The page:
I did see the ENT last week. Turns out I actually don't have Eustachian Tube Dysfunction at all, but hyperacusis, which has no known medical cure. The reason I mistook it for ETD is due to the fullness of my ears. The condition is literally the opposite of deafness. Normal everyday sounds send shooting physical pain into the ears. It can often feel like burning acid. One becomes forced to wear ear plugs, although getting used to wearing ear plugs serves to make the condition worse.
Any zapper in this case would be absolutely useless, as it is more along the lines of a neurological condition, and there is no surgery or medication for this condition. The good news is I am slowly recovering and able to tolerate more sounds, though, and will make an effort to explore alternative healing, as it has yielded success for some folks. I actually feel like one in a million regarding my recovery process, as it can take people years for the issue to resolve, if it does resolve at all.
My ENT suggested an MRI and a CT scan, as well as an audiologist test, which I have all scheduled, but I think I will cancel, as I realize this will be a waste of time. A lot of people who get these scans have nothing show up, and since there is no medical cure, and the best official treatment is white noise/pink noise retraining therapy, there really is no point in wasting my time.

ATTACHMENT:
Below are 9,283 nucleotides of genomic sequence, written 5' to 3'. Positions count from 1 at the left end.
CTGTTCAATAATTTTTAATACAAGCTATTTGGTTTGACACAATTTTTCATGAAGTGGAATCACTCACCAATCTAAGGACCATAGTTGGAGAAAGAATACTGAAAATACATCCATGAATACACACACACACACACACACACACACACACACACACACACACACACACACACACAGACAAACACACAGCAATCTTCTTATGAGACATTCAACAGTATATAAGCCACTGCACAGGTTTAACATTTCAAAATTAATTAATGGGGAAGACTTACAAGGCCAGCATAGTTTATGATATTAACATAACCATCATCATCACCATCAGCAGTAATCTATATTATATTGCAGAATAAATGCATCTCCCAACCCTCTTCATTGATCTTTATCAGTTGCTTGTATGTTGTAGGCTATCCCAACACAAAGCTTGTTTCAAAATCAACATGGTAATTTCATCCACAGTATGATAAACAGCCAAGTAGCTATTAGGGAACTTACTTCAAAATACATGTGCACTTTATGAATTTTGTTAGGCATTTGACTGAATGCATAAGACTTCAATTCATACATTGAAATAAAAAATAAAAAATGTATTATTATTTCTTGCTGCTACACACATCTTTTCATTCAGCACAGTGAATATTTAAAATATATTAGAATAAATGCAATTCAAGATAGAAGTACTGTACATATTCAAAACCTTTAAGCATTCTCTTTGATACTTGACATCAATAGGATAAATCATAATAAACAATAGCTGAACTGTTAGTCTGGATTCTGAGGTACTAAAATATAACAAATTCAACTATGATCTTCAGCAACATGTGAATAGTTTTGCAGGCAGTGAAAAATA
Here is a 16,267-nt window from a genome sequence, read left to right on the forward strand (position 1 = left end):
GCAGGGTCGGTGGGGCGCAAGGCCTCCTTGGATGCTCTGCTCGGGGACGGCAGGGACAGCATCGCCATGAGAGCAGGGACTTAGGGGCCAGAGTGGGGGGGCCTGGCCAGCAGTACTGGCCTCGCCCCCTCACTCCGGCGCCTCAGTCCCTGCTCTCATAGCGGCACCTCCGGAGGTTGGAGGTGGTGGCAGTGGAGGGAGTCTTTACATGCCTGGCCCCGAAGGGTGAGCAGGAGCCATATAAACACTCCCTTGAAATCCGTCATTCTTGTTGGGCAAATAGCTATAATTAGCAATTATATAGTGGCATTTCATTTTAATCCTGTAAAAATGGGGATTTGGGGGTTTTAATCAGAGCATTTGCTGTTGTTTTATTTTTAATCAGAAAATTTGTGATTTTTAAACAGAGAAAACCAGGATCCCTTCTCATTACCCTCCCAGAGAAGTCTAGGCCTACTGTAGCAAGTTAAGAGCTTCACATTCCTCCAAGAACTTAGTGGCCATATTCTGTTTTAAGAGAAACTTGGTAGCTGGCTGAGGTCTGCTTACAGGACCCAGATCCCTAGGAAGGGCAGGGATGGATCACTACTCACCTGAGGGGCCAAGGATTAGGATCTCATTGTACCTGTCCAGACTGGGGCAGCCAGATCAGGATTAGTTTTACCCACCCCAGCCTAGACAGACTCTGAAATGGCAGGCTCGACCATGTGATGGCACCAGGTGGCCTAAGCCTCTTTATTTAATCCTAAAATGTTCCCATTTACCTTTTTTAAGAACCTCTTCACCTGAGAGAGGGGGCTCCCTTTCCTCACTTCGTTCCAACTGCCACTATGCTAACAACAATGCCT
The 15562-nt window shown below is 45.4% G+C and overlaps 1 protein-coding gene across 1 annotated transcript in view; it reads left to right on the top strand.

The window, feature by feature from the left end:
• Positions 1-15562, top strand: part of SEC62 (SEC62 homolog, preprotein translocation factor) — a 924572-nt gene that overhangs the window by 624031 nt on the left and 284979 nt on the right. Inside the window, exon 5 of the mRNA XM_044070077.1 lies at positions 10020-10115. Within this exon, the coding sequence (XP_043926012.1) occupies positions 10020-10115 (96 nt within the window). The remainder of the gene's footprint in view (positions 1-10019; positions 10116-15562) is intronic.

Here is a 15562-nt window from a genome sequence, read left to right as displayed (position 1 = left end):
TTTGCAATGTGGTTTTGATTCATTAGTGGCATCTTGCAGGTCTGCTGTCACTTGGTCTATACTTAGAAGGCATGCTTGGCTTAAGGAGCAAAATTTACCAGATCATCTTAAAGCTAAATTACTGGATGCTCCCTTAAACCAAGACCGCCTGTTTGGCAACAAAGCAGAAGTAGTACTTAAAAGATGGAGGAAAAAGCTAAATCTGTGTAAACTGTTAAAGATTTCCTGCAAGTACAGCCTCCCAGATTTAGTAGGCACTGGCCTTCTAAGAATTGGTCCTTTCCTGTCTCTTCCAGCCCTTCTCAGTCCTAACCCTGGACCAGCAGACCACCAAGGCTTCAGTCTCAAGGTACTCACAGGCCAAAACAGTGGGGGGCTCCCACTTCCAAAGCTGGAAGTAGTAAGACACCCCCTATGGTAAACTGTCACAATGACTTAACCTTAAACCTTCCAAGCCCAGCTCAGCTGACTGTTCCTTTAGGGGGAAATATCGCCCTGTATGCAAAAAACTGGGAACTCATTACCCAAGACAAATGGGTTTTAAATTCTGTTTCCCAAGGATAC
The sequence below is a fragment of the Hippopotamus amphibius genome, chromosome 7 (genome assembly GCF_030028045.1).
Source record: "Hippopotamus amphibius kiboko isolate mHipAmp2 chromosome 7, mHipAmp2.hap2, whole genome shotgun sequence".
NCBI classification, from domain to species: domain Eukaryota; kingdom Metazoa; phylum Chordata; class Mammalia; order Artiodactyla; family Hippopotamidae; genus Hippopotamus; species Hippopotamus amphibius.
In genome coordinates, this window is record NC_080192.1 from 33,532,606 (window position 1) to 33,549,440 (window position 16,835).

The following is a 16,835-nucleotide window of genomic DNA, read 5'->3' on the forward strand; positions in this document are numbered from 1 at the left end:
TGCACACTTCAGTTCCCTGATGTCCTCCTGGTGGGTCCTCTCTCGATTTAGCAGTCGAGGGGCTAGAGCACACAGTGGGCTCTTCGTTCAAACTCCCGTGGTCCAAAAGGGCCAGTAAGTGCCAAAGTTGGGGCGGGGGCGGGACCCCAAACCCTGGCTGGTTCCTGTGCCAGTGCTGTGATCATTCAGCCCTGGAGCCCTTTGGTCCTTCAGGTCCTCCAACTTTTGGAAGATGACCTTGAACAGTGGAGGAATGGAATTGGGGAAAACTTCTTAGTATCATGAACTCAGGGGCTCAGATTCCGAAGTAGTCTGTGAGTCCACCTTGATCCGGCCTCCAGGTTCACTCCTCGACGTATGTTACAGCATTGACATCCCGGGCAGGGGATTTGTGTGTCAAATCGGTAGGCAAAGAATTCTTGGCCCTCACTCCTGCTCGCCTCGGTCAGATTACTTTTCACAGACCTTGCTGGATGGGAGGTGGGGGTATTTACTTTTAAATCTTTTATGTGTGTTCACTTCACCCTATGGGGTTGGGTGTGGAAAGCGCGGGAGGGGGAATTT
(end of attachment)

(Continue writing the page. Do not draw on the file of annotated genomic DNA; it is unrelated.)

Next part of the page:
Plus, if the doctor knew anything about hyperacusis, he would not suggest an MRI. The machine is loud as hell, and would only serve to worsen my condition, even with ear plugs and a headset. I could barely handle hearing sirens from outside when I was inside the hospital with ear plugs, no way would I handle being right inside an MRI machine.
I am not just trying to make up excuses to hate the medical establishment. This is actually a good case where so-called "modern" medicine has done absolutely nothing towards resolving this terrible illness. Heck, it barely even recognizes it. When I recover and if I ever have the funds, mark my words, I will do something to change that. Worst traumatic experience of my life, and believe me, I've had many. And as I said, I'm one of the lucky ones when it comes to this illness. Personality-wise, it has helped me change for the better, though.
I hope to achieve a full recovery. I am already able to tolerate music with pro headphones, although I will lay off the tunes until the issue is fully resolved.